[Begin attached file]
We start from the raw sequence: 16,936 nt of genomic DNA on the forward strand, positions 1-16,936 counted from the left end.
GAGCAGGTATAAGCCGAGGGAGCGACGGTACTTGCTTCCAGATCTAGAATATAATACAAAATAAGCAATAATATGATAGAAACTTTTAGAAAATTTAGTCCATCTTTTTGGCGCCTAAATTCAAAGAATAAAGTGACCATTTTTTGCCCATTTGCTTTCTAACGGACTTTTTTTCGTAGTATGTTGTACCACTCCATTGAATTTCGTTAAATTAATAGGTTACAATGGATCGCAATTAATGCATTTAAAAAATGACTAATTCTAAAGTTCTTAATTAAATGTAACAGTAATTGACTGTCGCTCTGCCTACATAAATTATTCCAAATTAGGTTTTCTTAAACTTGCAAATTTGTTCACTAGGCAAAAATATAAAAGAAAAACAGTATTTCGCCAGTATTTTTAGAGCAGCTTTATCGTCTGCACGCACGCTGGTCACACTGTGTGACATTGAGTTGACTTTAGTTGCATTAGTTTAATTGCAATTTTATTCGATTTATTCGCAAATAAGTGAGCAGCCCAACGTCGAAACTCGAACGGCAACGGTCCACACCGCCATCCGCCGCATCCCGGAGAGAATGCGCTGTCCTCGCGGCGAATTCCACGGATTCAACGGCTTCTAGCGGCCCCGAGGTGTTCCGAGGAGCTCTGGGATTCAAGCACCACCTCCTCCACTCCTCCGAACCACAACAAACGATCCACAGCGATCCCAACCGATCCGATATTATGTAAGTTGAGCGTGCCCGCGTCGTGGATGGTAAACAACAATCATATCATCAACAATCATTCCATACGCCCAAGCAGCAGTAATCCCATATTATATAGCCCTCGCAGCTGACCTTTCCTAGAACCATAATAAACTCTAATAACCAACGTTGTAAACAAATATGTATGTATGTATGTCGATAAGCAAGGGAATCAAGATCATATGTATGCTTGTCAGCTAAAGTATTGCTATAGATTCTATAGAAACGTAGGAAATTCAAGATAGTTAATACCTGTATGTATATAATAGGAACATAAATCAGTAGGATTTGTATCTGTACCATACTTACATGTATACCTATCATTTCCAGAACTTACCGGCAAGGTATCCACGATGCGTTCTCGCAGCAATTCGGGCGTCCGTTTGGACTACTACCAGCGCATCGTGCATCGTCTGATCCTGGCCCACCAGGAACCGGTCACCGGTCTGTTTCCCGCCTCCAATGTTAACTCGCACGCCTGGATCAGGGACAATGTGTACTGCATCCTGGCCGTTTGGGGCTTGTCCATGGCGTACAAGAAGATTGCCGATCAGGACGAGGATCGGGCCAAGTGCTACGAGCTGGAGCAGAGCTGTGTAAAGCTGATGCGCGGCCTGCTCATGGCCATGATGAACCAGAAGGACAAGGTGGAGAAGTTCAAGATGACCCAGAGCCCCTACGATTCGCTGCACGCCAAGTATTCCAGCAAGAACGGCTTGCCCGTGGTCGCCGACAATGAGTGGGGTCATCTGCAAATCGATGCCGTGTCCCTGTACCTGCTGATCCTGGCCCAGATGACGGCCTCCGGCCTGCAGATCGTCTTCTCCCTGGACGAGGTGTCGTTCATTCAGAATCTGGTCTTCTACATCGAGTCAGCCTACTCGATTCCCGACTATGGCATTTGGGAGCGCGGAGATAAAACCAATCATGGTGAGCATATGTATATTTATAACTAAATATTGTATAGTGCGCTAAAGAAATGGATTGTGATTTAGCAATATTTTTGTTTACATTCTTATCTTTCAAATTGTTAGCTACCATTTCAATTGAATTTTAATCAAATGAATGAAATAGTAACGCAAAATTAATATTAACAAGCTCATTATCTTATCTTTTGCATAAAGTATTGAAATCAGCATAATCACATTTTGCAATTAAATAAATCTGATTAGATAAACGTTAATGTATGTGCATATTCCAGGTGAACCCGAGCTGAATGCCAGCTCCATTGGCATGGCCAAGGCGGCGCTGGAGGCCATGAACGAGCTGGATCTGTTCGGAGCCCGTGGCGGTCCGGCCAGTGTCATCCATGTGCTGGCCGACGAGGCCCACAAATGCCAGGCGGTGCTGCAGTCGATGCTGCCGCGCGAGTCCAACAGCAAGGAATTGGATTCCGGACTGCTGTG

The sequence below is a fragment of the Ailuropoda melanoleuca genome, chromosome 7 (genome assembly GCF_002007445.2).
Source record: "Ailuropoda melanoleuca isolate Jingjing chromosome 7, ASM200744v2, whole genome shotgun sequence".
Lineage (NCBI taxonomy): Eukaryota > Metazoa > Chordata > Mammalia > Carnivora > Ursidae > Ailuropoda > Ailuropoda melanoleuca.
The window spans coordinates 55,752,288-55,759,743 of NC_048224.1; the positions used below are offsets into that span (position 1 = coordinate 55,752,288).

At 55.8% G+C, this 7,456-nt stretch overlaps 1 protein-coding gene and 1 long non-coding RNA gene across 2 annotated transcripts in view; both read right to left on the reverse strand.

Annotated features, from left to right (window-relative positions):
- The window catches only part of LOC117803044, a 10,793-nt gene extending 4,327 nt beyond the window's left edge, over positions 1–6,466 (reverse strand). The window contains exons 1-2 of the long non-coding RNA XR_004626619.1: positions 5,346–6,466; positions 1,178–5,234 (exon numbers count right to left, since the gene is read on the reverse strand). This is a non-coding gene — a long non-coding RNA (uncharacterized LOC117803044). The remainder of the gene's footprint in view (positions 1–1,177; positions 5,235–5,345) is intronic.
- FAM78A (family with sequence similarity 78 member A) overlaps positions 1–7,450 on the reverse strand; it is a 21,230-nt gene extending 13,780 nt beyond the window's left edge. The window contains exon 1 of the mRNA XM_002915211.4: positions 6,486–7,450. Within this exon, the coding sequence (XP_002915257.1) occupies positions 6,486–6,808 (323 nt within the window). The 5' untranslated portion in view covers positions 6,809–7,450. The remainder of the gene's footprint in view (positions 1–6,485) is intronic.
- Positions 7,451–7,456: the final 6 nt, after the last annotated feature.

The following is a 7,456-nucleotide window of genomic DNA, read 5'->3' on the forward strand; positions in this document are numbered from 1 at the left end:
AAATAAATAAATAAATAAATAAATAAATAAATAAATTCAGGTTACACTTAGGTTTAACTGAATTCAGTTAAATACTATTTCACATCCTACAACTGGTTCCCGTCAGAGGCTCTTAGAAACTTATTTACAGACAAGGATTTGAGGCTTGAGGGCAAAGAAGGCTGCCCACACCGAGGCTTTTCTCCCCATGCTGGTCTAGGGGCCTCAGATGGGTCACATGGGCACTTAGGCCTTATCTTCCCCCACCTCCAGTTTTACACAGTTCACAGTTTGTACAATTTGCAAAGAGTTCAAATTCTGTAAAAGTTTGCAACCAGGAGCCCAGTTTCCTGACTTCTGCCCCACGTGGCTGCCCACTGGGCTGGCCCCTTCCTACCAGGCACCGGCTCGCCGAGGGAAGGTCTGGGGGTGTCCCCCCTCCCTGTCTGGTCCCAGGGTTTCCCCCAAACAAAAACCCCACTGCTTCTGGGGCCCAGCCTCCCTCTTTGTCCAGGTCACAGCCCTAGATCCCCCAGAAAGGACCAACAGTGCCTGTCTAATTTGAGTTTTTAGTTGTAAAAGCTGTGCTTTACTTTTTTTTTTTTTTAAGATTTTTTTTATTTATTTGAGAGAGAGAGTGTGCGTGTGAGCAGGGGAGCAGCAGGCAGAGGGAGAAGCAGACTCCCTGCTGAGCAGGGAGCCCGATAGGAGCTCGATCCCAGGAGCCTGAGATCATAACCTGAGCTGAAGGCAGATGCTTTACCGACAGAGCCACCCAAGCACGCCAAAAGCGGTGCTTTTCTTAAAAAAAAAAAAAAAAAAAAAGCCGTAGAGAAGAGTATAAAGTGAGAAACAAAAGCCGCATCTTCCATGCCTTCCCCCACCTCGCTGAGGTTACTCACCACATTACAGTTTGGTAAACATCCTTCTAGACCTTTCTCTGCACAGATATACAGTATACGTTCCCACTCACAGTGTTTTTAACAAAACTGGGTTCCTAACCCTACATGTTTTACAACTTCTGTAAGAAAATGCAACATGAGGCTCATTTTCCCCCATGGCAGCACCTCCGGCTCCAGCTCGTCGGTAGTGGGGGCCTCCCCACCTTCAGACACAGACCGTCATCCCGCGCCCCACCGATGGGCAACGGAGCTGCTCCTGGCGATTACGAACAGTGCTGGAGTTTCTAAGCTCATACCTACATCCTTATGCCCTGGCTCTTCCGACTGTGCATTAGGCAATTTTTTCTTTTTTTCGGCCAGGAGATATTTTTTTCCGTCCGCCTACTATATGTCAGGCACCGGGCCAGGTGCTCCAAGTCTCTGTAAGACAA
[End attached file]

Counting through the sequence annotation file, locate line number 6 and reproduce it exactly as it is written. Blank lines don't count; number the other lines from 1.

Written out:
The window spans coordinates 55,752,288-55,759,743 of NC_048224.1; the positions used below are offsets into that span (position 1 = coordinate 55,752,288).